TORBERT, C. J., concurs.
BLOODWORTH, ALMON and SHORES, JJ., concur specially.
FAULKNER, JONES, EMBRY and BEATTY, JJ., dissent.
BLOODWORTH, Justice (concurring specially).
I concur in the opinion for the court authored by Justice Maddox. It is consistent with Grantham v. Denke, 359 So. 2d 785 (Ala.1978), which held that co-employee immunity "would deprive [an injured employee] of rights and remedies he enjoyed under the common law which are preserved under § 13 of our constitution." Id. at 787 [Emphasis supplied.] Grantham also stated that the 1947 amendment to the workmen's compensation legislation "was merely declaratory of the common law rights of the injured employee as they existed before its enactment and as preserved by § 13 of our constitution." Id. at 788 [Emphasis supplied.] Because wrongful death actions are purely statutory, the reasoning of Grantham does not apply to the instant cases. I agree with Justice Maddox that what the legislature has given, it may take away so long as the right has not vested.
I also agree with Justice Shores who notes that an anomalous situation now exists"A co-employee can be sued for personal injury, but not for wrongful death." But, anomalies do not dictate results.
ALMON, J., concurs.
SHORES, Justice (concurring specially).
This result is logically sound, but Grantham v. Denke, bottomed as it is on § 13 of the Constitution of 1901, compels it. A curious situation now exists. A co-employee can be sued for personal injury, but not for wrongful death. That result is dictated by Grantham v. Denke, however.
EMBRY, Justice (dissenting):
I respectfully dissent from the opinion of the majority and would agree with my brother Beatty in that part of his dissent wherein he would hold that immunity from suit granted to co-employees under the provisions of Code 1975, § 25-5-11, is a violation of the equal protection clause, Amendment Fourteen to the Constitution of the United States. I would further hold that such immunity violates the equal protection of the laws provisions of the Constitution of Alabama found in Sections 1, 6 and 22. See generally Harrison v. Buckhalt, 364 So. 2d 283 (Ala.1978).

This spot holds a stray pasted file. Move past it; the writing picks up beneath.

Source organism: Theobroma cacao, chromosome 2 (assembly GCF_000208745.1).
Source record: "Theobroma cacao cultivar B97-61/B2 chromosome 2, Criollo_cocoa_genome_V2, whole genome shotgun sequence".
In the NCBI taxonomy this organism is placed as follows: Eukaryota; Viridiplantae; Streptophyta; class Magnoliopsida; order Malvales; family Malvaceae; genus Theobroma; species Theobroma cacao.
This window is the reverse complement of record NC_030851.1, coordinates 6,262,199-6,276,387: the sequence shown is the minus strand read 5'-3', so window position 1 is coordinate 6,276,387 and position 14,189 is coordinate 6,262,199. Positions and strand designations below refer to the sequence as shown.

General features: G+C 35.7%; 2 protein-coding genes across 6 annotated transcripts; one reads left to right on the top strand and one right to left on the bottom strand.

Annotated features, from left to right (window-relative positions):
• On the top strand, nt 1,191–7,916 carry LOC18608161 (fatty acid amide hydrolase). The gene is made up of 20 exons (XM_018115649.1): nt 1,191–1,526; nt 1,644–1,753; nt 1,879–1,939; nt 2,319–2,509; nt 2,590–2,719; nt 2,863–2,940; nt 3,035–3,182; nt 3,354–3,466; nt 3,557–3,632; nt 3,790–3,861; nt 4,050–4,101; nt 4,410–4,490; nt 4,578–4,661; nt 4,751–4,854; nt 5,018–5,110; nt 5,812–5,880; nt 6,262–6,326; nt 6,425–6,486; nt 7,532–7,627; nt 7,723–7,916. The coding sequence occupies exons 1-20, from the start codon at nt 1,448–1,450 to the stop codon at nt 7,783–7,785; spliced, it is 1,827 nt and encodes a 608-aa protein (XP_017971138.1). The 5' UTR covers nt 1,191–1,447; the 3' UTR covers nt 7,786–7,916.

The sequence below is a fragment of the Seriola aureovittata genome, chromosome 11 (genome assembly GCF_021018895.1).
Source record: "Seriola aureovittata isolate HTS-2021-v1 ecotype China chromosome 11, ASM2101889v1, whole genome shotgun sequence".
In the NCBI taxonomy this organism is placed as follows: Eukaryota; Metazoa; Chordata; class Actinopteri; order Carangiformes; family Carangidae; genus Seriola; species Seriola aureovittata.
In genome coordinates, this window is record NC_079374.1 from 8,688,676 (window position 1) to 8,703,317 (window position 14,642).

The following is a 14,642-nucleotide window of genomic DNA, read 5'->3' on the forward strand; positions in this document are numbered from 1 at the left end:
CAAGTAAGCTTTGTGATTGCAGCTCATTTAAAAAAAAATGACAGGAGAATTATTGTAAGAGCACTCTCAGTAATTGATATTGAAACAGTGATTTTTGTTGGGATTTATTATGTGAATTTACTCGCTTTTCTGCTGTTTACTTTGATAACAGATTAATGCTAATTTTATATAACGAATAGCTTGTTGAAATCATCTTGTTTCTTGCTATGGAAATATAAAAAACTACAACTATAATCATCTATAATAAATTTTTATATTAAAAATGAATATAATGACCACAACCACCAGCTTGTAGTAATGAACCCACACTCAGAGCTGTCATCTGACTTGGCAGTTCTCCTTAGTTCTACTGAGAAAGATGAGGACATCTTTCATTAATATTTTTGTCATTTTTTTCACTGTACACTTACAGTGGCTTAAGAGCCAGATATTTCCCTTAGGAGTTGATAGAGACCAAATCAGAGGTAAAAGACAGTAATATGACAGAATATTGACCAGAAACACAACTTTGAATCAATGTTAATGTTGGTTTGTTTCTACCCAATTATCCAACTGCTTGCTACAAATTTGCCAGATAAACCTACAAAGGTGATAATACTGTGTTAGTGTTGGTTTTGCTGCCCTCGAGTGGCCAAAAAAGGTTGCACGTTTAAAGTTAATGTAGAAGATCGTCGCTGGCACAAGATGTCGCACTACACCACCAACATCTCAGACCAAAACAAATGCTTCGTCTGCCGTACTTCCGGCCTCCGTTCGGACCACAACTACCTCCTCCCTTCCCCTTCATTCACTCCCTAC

I vehemently disagree with the statement in my brother Beatty's dissent that the rationale of the majority in Grantham was erroneous. In my judgment, the rationale is entirely sound and amply supported by reason and the authorities cited in that opinion. In my view, additional support of the rationale in Grantham may be found in the equal protection clause of the Fourteenth Amendment to the United States Constitution and the equal protection of the laws provisions of the Alabama Constitution.
In my bother Beatty's present view, which obviously differs from the belief he entertained when concurring in Grantham, he would approve the right of the Legislature to abolish causes of action. He cites as examples of that right the constitutionality of our motor vehicle guest statute, Code 1975, § 32-1-2, when tested against § 13 of the Alabama Constitution, as well as the abolition of actions for alienation of affections, criminal conversation, seduction of females of 21 years and over, and for breach of promise to marry. That is not inconsistent with the rationale of Grantham.
*951 In each instance, both with regard to the constitutionality of the guest statute, and abolition of the causes of action enumerated, there was the overriding police power consideration to eradicate a perceived social evil. In Grantham, the majority pointed this out regarding the guest statute.
FAULKNER, J., concurs.
BEATTY, Justice (dissenting):
The defendants/appellees have placed in issue the effect of Section 13 of the Alabama Constitution upon actions for wrongful death. But they go further and challenge this Court's construction of Section 13 contained in Grantham v. Denke, 359 So. 2d 785 (Ala.1978). A review of that section's history, together with this Court's interpretations of it, has convinced me that our rationale in Grantham was erroneous; that the decision should have been supported by other principles. Because I concurred in the majority opinion in Grantham, I believe it is incumbent upon me to correct what, I am now convinced, was an incorrect basis in law for that decision. And I regret that my brother Embry's disappointment in my attempt to explain my redemption has caused such a vehement response.
In Grantham we held that Section 13 preserved a right of action and preserved a remedy for its enforcement, thus preventing the legislature from abrogating any cause of action which an employee covered under Workmen's Compensation would have against a fellow employee. Our theory was that such a common law "right" could not be so limited because there was no elective substitute remedy, and thus any legislative action to the contrary was effectively prevented. Analogy to a similar Arizona constitutional provision was utilized in reaching that conclusion.
Rather than being dependent upon a similar provision of a sister state, the interpretation of Section 13 reasonably ought to be governed by pertinent decisions of our own Court unless, of course, these in themselves are misconceived. Cf. Peddycoart v. City of Birmingham, 354 So. 2d 808 (Ala.1978).